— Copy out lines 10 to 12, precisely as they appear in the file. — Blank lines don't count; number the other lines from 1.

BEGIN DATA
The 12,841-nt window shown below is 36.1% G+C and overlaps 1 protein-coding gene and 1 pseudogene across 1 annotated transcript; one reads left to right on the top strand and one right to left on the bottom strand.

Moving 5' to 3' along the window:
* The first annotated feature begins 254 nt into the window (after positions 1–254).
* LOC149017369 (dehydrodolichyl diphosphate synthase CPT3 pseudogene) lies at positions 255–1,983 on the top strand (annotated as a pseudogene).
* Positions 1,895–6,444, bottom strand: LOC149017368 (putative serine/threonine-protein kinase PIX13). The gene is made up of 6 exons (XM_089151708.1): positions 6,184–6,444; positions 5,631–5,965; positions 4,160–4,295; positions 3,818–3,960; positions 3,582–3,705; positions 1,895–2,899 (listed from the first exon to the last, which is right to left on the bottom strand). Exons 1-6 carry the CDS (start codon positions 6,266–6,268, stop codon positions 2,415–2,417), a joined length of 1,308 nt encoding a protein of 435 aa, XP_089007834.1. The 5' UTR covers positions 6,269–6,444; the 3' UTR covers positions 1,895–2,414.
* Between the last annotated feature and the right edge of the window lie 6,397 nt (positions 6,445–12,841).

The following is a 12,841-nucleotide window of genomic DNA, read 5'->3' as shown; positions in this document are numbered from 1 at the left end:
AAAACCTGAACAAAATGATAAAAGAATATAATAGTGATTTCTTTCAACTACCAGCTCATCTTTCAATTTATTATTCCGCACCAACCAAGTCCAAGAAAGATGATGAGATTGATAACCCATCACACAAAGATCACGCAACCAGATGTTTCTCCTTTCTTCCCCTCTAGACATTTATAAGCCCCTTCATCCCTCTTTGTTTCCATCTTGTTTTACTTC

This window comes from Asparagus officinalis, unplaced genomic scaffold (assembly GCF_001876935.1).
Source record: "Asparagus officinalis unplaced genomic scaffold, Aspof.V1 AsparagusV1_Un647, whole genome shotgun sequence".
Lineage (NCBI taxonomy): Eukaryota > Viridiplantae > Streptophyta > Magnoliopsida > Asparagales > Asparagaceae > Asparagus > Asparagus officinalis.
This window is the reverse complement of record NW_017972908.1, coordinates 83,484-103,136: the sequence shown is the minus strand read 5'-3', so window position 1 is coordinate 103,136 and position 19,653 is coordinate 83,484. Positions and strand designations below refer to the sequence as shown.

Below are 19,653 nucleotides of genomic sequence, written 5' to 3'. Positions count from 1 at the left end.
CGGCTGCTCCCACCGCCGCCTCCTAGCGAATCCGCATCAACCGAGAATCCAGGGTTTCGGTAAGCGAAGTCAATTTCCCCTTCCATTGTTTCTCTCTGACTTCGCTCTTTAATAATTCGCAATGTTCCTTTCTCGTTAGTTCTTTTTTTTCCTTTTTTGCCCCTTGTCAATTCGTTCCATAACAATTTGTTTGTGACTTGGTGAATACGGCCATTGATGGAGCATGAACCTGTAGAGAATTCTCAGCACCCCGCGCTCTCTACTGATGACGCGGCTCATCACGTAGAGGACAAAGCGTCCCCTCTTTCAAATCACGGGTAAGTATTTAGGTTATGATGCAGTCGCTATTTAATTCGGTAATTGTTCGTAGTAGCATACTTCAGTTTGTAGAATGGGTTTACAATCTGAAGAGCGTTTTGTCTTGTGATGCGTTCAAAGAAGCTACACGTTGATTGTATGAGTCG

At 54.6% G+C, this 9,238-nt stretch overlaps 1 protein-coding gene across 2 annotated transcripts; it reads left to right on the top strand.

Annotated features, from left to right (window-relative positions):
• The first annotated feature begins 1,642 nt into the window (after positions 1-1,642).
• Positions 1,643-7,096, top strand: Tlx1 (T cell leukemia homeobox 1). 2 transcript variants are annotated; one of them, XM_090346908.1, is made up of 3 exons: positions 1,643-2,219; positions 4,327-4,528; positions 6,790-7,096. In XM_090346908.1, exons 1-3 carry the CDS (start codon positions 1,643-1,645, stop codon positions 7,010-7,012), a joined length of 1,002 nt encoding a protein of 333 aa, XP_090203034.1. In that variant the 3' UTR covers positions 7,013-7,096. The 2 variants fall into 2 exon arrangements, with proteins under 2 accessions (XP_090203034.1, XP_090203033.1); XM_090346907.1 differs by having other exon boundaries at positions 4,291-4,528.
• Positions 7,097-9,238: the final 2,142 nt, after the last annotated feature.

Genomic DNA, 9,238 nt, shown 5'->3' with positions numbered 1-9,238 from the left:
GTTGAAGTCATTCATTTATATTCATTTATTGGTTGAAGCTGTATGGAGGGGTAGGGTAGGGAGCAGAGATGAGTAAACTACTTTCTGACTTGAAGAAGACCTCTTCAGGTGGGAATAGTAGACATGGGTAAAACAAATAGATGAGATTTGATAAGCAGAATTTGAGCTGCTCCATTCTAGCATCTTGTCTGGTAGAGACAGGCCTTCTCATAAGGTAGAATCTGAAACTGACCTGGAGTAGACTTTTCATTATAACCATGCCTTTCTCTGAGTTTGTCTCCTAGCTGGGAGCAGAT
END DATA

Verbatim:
Source record: "Asparagus officinalis unplaced genomic scaffold, Aspof.V1 AsparagusV1_Un647, whole genome shotgun sequence".
Lineage (NCBI taxonomy): Eukaryota > Viridiplantae > Streptophyta > Magnoliopsida > Asparagales > Asparagaceae > Asparagus > Asparagus officinalis.
This window is the reverse complement of record NW_017972908.1, coordinates 83,484-103,136: the sequence shown is the minus strand read 5'-3', so window position 1 is coordinate 103,136 and position 19,653 is coordinate 83,484. Positions and strand designations below refer to the sequence as shown.